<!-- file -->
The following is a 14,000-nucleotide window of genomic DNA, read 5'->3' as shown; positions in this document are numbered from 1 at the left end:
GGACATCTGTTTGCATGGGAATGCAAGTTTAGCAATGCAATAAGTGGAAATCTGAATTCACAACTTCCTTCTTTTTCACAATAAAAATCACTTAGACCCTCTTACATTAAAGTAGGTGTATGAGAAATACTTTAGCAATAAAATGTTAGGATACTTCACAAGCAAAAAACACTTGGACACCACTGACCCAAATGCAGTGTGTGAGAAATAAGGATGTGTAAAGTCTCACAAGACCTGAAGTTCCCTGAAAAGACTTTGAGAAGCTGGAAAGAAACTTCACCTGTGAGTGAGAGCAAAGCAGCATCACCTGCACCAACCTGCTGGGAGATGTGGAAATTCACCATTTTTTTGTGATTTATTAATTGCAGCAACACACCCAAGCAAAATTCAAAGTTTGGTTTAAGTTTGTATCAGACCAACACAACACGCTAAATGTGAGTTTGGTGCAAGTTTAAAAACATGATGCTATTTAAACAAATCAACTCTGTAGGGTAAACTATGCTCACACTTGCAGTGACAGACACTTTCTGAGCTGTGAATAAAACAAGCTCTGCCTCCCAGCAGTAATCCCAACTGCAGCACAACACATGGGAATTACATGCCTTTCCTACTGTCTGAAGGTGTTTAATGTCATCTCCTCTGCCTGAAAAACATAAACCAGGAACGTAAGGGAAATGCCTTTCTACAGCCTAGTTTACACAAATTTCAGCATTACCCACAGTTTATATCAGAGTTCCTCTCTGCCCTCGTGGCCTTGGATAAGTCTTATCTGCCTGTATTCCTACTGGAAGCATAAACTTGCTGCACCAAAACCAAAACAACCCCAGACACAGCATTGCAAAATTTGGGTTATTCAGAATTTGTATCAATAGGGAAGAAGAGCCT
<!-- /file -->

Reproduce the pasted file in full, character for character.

The following is a 14,000-nucleotide window of genomic DNA, read 5'->3' as shown; positions in this document are numbered from 1 at the left end:
GGACATCTGTTTGCATGGGAATGCAAGTTTAGCAATGCAATAAGTGGAAATCTGAATTCACAACTTCCTTCTTTTTCACAATAAAAATCACTTAGACCCTCTTACATTAAAGTAGGTGTATGAGAAATACTTTAGCAATAAAATGTTAGGATACTTCACAAGCAAAAAACACTTGGACACCACTGACCCAAATGCAGTGTGTGAGAAATAAGGATGTGTAAAGTCTCACAAGACCTGAAGTTCCCTGAAAAGACTTTGAGAAGCTGGAAAGAAACTTCACCTGTGAGTGAGAGCAAAGCAGCATCACCTGCACCAACCTGCTGGGAGATGTGGAAATTCACCATTTTTTTGTGATTTATTAATTGCAGCAACACACCCAAGCAAAATTCAAAGTTTGGTTTAAGTTTGTATCAGACCAACACAACACGCTAAATGTGAGTTTGGTGCAAGTTTAAAAACATGATGCTATTTAAACAAATCAACTCTGTAGGGTAAACTATGCTCACACTTGCAGTGACAGACACTTTCTGAGCTGTGAATAAAACAAGCTCTGCCTCCCAGCAGTAATCCCAACTGCAGCACAACACATGGGAATTACATGCCTTTCCTACTGTCTGAAGGTGTTTAATGTCATCTCCTCTGCCTGAAAAACATAAACCAGGAACGTAAGGGAAATGCCTTTCTACAGCCTAGTTTACACAAATTTCAGCATTACCCACAGTTTATATCAGAGTTCCTCTCTGCCCTCGTGGCCTTGGATAAGTCTTATCTGCCTGTATTCCTACTGGAAGCATAAACTTGCTGCACCAAAACCAAAACAACCCCAGACACAGCATTGCAAAATTTGGGTTATTCAGAATTTGTATCAATAGGGAAGAAGAGCCT